Five dudes playing rock 'n' roll in a band called The Men seems fairly straightforward, right? Not exactly. After making a name for themselves with abrasive noise rock, The Men somehow settled into Crazy Horse country just five years later. Along the way, they've touched on surf rock, hardcore, metal, krautrock and everything else that's suited their fancy. And given the band's prolific output — an album a year for the past half-decade, preceded and punctuated by a number of self-released tapes and 7-inches — The Men's evolution has been well documented.
With their latest, Tomorrow's Hits, the band has polished the ramblin' rock of 2013's New Moon into a taut, no-frills rock record that shares DNA with Tom Petty, Bob Seger and anything else worth your dollars in the jukebox at your neighborhood dive bar. The Men might be the only band on the planet whose Pandora station could just as easily include Bruce Springsteen as Big Black.
"Everyone brings something to the table, and it kind of mutates between all of us," drummer Rich Samis tells the Scene by phone while on a tour stop in Detroit. "That's the cool part about the process: the mutation that happens, the unexpected things that happen with bringing an idea you have to a group of people and bouncing it back off a bunch of individuals. Inevitably it's going to change a little bit."
Tomorrow's Hits is maybe the band's highest fidelity recording as well. Where the previous album was realized in the process of piecing it together, Samis says the band's intent this time around was to record as direct a rock album as possible.
"That was a big part of New Moon, where we were going up to a cabin and making our own recording studio, and there was a lot of experimentation," Samis explains. "I see that as a pretty experimental record in the sense that we were going to somewhere in which there was nothing out there, and we were just building up the whole thing. That record, the whole thing reminds me of a sketchbook. When we were mixing it, there were so many tracks and layers, it took a very long time."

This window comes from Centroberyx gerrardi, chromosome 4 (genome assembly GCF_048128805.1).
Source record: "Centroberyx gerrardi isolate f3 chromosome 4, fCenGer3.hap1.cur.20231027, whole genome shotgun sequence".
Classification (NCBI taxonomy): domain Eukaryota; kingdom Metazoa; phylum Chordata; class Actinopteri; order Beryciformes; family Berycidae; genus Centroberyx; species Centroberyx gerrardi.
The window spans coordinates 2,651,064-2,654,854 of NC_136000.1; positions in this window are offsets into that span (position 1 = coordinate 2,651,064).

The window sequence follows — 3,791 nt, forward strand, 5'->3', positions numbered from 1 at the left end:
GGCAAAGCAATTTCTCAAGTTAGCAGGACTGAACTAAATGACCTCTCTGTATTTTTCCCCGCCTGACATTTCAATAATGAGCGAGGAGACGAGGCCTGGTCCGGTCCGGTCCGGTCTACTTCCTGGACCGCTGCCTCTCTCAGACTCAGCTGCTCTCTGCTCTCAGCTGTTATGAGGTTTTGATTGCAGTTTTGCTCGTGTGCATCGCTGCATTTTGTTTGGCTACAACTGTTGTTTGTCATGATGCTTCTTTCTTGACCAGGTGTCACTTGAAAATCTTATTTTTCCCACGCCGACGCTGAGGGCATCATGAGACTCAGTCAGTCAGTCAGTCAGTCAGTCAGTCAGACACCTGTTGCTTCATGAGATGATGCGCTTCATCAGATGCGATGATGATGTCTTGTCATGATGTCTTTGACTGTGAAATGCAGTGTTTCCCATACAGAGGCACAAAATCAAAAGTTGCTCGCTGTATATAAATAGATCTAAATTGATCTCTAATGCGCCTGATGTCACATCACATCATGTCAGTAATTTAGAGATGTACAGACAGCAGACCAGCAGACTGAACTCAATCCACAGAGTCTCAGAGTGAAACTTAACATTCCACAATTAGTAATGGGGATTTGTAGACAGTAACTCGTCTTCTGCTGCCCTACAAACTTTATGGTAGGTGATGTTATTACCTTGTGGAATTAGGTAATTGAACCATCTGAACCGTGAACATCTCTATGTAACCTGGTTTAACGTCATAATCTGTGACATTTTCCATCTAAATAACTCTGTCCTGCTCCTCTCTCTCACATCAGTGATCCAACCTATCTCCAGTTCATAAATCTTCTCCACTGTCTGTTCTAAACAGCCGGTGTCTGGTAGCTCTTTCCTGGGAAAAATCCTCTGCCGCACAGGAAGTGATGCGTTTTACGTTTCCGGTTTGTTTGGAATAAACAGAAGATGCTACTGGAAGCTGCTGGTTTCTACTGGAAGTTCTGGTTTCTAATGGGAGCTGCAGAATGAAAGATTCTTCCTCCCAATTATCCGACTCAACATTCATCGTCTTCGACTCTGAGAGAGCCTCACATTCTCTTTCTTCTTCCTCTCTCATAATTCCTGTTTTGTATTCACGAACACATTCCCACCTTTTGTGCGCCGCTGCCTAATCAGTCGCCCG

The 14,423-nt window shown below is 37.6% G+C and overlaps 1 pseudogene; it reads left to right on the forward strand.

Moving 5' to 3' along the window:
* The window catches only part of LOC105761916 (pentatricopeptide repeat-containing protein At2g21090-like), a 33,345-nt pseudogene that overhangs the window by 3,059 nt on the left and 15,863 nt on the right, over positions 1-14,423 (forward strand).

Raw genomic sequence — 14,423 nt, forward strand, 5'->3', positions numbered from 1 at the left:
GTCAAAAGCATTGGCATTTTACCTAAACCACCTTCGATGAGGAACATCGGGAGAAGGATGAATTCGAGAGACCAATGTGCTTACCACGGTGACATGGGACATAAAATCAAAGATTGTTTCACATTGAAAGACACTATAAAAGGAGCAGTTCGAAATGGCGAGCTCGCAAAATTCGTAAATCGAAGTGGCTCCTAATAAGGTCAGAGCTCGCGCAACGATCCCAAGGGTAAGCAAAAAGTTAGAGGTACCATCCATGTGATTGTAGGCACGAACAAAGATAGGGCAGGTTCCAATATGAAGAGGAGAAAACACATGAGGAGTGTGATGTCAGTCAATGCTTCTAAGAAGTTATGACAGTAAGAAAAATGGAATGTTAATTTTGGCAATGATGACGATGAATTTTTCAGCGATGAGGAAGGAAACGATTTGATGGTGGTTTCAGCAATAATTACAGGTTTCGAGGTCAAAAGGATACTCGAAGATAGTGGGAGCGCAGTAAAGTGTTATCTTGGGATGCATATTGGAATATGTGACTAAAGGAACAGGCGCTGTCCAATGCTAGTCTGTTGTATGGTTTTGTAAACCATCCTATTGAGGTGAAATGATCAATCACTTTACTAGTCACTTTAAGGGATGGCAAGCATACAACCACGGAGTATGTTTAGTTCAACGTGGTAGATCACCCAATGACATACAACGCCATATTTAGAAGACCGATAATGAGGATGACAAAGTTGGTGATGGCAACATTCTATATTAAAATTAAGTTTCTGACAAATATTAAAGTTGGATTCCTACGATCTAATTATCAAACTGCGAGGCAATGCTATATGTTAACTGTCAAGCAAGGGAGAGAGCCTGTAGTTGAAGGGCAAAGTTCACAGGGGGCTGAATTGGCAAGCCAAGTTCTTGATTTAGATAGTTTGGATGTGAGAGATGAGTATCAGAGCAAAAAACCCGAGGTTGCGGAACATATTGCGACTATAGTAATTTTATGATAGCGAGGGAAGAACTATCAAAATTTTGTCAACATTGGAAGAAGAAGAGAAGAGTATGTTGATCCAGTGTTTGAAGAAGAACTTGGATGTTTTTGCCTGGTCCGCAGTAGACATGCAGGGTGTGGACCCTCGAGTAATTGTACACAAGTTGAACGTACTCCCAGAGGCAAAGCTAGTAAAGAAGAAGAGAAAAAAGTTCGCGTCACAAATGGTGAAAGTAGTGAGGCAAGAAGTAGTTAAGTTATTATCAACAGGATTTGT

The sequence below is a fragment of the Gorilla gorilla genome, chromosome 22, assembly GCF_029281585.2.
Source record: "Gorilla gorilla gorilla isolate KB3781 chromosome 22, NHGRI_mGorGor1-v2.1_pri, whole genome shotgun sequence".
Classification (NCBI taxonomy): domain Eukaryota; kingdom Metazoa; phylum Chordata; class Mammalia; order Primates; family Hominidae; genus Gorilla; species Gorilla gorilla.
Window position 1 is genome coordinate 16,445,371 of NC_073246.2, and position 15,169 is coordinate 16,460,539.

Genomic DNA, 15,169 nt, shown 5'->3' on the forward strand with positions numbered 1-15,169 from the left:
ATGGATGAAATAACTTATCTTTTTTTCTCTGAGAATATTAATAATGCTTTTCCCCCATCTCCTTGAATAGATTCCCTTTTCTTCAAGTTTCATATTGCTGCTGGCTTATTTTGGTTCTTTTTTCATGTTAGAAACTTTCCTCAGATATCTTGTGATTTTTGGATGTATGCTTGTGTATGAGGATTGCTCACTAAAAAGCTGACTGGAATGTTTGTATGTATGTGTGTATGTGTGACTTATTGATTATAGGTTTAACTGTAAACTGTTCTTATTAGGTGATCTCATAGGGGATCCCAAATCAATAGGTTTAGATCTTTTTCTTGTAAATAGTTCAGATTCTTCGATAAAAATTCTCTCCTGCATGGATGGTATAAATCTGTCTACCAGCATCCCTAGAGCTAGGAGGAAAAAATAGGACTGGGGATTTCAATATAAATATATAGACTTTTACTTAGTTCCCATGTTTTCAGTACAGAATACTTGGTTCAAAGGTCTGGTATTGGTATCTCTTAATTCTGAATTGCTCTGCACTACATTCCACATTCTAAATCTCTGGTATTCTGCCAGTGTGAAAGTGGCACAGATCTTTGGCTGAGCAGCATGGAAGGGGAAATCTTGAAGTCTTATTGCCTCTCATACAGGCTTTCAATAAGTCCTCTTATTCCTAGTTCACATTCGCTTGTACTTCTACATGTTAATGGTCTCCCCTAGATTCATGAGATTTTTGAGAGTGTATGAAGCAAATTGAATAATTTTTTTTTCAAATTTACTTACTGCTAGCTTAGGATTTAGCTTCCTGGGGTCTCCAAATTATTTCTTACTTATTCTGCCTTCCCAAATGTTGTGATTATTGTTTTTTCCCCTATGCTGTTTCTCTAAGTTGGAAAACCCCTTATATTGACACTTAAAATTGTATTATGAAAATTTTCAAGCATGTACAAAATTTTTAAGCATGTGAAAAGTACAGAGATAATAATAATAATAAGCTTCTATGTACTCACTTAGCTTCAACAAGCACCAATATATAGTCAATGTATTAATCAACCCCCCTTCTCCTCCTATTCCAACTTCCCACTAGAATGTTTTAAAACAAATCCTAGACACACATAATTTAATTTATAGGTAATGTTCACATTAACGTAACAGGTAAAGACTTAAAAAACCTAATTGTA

To change things up, The Men recorded Tomorrow's Hits in two days. Despite the different recording processes, both albums conjure wide-open spaces and back roads. If The Men's catalog can be divided into city records and rural records, this one definitely lives somewhere in the country.
"New Moon is Upstate New York, and Leave Home is like some fucking shithole in Brooklyn," offers Samis. "I don't know what Open Your Heart is. Maybe it's a ride on the subway or something."
But given the band's tendency to move on to the next thing in a hurry, The Men have had no shortage of the affable "their old stuff was better" fans ever since their breakout moment, 2012's Open Your Heart. There are also those who caught on to the band later and don't have much patience for the noisy stuff. Either way, Samis says the band isn't sweating those who aren't on board.
"One thing I do notice — journalists, writers and critics, everybody's looking backwards. Everyone's saying, 'Whoa, the record before that, the record before that,' and I think we're looking forward. I think there's an element of noisiness in every record. It may not be as blatant and in-your-face as on something like [2011's] Leave Home and [2010's] Immaculada, but it's still there, especially if you see us live."
Listen to "Pearly Gates" from Tomorrow's Hits and you'll catch his point. Amid all the twangy blues rock is the sort of cacophony The Men have always stirred, just pointed in a different direction. The band is also revisiting and reworking some of their older material on this tour. Like, for instance, Immaculada's fuzzed-out "Lazarus." As for how the "their old stuff was better" fans express their opinions to the band, Samis says that depends.
"In Europe, mostly people will tell it to your face. In America, people will write it on the Internet. In both cases, I don't really care."